To incorporate the six lines, McKenna repeated this new graph six times and superimposed it on the single plot. To incorporate the phenomenon of “pairs” of hexagrams, he repeated the pattern two times and superimposed it on the other two graphs. Eventually he arrived at a complex shape containing all three graphs. But what did this mean?
With a computer it was possible to combine the peaks and valleys and arrive at an average graph (see math at http://www.fractal-timewave.com/math_twz.htm), representing the change of the 64 hexagrams and, as McKenna believed, revealing the secret encoded in their original design. This graph has become known as the Timewave.
It is difficult for a Western mind to comprehend abstracts. In our everyday lives we ignore things that don’t have immediate relevance, yet we do have many abstracts that we take for granted. Good and evil, light and darkness, love and hate — these are opposite abstracts that we would have difficulty describing without using both words in the pair. Good is the absence of evil, darkness is the absence of light. Even in physics we have matter and anti-matter, positive and negative charges…
In Asian Taoism philosophy the concept of opposing phenomena is represented by the Yin and Yang. Both are always present in everything, yet the amount of influence of each varies over time.
The nature of yin-yang
In Taoist philosophy, yin and yang arise together from an initial quiescence or emptiness (wuji, sometimes symbolized by an empty circle), and continue moving in tandem until quiescence is reached again. For instance, dropping a stone in a calm pool of water will simultaneously raise waves and lower troughs between them, and this alternation of high and low points in the water will radiate outward until the movement dissipates and the pool is calm once more. Yin–yang, thus, are always opposite and equal qualities. Further, whenever one quality reaches its peak it will naturally begin to transform into the opposite quality: grain that reaches its full height in summer (fully yang) will produce seeds and die back in winter (fully yin) in an endless cycle.
It is impossible to talk about yin or yang without some reference to the opposite, since yin–yang are bound together as parts of a mutual whole. A race with only men or only women would disappear in a single generation; but men and women together create new generations that allow the race they mutually create (and mutually come from) to survive. The interaction of the two gives birth to things. Yin and yang transform each other: like an undertow in the ocean, every advance is complemented by a retreat, and every rise transforms into a fall. Thus, a seed will sprout from the earth and grow upwards towards the sky – an intrinsically yang movement. Then when it reaches its full potential height it will descend.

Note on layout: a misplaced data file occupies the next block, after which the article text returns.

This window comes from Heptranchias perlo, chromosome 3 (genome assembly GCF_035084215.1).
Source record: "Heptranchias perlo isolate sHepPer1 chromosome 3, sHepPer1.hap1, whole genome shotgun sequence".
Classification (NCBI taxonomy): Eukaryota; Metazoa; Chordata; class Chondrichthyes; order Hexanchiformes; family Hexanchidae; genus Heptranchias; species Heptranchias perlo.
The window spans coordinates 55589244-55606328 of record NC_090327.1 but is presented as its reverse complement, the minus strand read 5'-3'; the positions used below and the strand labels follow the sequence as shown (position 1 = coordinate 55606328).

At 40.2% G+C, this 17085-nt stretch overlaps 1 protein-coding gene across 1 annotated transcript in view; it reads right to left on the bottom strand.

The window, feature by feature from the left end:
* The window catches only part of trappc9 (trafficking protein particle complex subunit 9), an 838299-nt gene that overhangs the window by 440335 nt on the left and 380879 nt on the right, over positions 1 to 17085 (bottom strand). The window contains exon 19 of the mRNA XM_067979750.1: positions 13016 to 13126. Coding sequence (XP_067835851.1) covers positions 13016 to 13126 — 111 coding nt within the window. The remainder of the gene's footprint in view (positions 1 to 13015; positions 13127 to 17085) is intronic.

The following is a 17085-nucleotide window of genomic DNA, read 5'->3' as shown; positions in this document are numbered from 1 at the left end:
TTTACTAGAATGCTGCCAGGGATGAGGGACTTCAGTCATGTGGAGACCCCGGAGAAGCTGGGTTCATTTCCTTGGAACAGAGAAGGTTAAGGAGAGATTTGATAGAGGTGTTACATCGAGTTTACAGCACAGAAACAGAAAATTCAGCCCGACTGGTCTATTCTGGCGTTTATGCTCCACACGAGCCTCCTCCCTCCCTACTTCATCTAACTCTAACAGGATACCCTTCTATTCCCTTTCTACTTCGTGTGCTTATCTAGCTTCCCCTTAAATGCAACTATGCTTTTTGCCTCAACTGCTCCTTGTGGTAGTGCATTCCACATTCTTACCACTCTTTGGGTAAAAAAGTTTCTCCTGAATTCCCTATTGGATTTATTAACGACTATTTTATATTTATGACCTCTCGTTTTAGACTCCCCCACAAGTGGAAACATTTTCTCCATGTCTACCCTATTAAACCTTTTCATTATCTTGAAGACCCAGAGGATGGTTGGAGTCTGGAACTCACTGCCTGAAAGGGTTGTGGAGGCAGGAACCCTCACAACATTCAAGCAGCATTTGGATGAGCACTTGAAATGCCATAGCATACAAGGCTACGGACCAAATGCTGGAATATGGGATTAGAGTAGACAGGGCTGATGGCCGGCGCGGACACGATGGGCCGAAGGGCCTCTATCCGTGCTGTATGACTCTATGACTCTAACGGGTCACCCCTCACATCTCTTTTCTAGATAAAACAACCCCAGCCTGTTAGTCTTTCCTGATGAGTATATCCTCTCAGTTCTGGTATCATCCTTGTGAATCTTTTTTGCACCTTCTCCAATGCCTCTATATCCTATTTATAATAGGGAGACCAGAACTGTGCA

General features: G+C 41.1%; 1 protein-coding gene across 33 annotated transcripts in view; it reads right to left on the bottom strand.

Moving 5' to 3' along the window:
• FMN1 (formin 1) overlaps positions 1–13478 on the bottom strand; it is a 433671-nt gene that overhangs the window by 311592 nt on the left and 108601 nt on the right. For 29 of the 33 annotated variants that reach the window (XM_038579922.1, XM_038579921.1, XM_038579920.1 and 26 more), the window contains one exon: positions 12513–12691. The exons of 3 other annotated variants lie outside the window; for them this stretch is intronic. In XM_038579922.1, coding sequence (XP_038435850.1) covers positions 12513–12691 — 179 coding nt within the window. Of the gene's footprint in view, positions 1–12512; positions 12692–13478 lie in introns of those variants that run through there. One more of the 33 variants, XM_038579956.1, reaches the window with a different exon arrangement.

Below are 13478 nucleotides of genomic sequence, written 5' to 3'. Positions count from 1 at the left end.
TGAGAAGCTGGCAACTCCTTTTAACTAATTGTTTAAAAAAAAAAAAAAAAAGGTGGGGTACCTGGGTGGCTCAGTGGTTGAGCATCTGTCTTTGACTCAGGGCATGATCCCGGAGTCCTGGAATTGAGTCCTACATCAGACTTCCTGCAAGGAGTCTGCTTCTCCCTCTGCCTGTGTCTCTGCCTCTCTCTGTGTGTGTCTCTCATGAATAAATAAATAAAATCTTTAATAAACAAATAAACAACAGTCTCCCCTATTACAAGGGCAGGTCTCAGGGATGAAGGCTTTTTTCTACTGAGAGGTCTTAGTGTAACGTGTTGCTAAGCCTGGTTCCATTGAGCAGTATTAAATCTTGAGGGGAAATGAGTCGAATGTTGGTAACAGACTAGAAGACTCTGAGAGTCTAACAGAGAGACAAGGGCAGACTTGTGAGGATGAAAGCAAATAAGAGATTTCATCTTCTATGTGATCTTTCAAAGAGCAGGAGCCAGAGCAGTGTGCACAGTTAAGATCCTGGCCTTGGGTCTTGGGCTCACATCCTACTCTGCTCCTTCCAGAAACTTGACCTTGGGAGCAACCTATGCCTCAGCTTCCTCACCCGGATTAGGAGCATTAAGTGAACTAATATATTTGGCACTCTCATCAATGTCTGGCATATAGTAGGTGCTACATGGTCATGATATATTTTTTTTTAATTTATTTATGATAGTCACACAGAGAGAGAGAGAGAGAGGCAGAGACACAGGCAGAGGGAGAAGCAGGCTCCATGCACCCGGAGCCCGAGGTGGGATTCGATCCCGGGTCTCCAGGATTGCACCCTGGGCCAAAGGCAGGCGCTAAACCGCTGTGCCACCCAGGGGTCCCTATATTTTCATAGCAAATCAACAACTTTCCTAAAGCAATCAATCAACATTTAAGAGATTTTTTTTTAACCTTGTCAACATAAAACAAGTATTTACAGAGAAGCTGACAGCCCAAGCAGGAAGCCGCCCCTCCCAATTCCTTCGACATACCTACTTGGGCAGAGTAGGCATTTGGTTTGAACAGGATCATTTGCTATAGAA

The individual lines of the I-Ching are made up of both Yin (broken lines) and Yang (solid lines). The concept of change and balance is inherent in the hexagrams. McKenna understood that his final graph must contain the “fingerprint” of change contained in time itself.
The peaks represent the abstraction of “stasis” or habitual stability, while the valleys represent novelty or change.
A fractal is a shape produced by plotting mathematical data which repeats whether viewed on a macro or micro scale. McKenna realized that his Time Wave had this special characteristic. The entire graph, representing the beginning and end of time, can be seen duplicated when one looks at a smaller span of time.
In the example above the same pattern can be seen for plotting two differnt eras. The bottom plot spans almost 150 years while the top plot spans about 1.5 years.
The drama of novelty and habit plays out, according to the Timewave, in a specific and orderly pattern. Because this pattern is a fractal, the ups and downs of the timewave apply equally to a long epoch, like the emergence of life on our panet, and a short epoch, like the lifetime of an individual.
McKenna liked to joke about this phenomenon in his lectures. He would use the example of the fall of the Roman Empire, saying that it followed the same pattern — habit and novelty — as when he vacuumed his living room.